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Monday, February 6, 2012

Eggs Florentine and Other Spinach Culture

Let's talk green.  Spinach, that is.  Spinach is an early spring crop,  it prefers cooler weather and will bolt when it gets too hot, you can also plant it in the Fall but if you aren't careful about timing it may still bolt.  The earliest record of the spinach plant is from China AD 647.  Since then it has been used throughout China, India, the Middle East, and was introduced to the Italians in the 9th century.  Native of Florence, Italy, Catherine de Medici was a huge fan of spinach and insisted it be served with every meal; this is why "Florentine" is the label attributed to foods with spinach added.  (BTW, all my spinach trivia is via Wikipedia's "spinach" entry)

Spinach plant, this is a much healthier plant than mine were.


Like many leafy greens spinach is said to have high antioxidant levels, it is a great source of Vitamins A, C, E, K, and the B complex vitamins.  It is also high in many minerals, and is considered to be a rich source of iron. Storage of spinach for more than a few days can destroy its nutritional value though, which is one reason to grow it yourself; fresh from the ground it is packed with vitamins and minerals.  Spinach is also one of the 12 most pesticide-laden produce products, so even if you don't grow your own organically you should always be sure to buy it organic.

Spinach comes in three primary types: Savoy, with dark green crinkly or curly leaves; Flat or Smooth, with broad smooth leaves that are easier to clean; and Semi-savoy, with less crinkled leaves this variety is a bit easier to clean than a standard savoy. 

New Zealand Spinach is actually not even closely related to spinach, it was given the name because of it's resemblance to spinach.  New Zealand Spinach leaves are eaten and have a similar taste and texture to spinach.  Unlike normal spinach it is comfortable growing in hotter climates, and is nearly untouched by slugs and snails.  If, like me, you find you lose more spinach to the slugs or bolting than you get on your plate, then New Zealand Spinach might be worth a try in your garden.

Start your spinach seeds in the ground several weeks before the last frost date, 3 to 5 weeks is acceptable.  In my garden it's pointless to start spinach this early since my garden beds don't see sunlight until April, I start spinach at the end of March.  It takes about 7 weeks to reach full size, but can be harvested a few leaves at a time after the first 4 weeks or so, when the leaves are large enough to be worth the trouble to harvest.  According to SFG standards spinach can be planted as close as 9 plants per square foot.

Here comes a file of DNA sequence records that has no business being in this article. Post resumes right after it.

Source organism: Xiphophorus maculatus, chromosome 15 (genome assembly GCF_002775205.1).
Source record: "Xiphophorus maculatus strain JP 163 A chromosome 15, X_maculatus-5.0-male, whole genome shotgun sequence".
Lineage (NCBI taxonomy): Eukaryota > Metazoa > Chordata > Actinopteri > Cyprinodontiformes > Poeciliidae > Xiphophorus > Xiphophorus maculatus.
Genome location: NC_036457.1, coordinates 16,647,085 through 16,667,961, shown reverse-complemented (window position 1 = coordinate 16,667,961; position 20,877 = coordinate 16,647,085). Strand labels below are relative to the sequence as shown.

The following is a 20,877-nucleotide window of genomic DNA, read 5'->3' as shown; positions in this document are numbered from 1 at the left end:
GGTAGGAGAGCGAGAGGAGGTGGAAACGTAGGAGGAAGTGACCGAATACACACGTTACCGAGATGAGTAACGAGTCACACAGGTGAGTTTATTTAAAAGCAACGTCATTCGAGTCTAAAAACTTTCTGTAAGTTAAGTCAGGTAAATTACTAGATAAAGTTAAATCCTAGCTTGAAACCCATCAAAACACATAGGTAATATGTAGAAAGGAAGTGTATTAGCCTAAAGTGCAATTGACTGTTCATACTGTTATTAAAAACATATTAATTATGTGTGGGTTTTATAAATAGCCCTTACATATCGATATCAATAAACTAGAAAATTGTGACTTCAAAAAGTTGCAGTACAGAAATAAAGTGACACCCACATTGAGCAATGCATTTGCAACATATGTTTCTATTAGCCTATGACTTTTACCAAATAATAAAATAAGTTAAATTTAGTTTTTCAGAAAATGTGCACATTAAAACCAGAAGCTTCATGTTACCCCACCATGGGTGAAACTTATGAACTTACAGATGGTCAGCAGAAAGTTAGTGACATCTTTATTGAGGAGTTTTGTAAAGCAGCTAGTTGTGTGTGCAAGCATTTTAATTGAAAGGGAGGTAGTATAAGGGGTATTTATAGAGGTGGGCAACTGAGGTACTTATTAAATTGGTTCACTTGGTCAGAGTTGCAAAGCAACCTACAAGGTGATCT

At my house, early Spring is slug season so I rarely see much spinach at all.  In fact, I likely won't even be planting it this year since I lose so much to the slugs and most of the rest to bolting.  For those who want to plant it be sure to protect it from slugs, and if needed shade it from the heat to prevent bolting.  Some tips for doing this can be found in my posts "Slugs and Snails and Puppy Dog Tails" and "Bolting Is Bogus".


Since spinach is so very happy to bolt like crazy, make sure to plant open pollinated varieties and let them go to seed when they bolt.  You can essentially have free spinach seed for life!  Last year my spinach bolted the first week of June, set flowers that attracted pollinators to the garden, went to seed, and dropped the seed by early August.  Then that dropped seed sprouted just as the weather began to cool, and a second crop popped up for fall.  Not a bad system when you think about it.

As a final note, while spinach can be a bit touchy, and is appealing to certain slimy pests; it also grows quickly, is packed with nutrition, and is very versatile in cooking.  Give it a shot, and enjoy.

"I'm strong to the finish, cuz I eats my spinach!"--Popeye the Sailor Man

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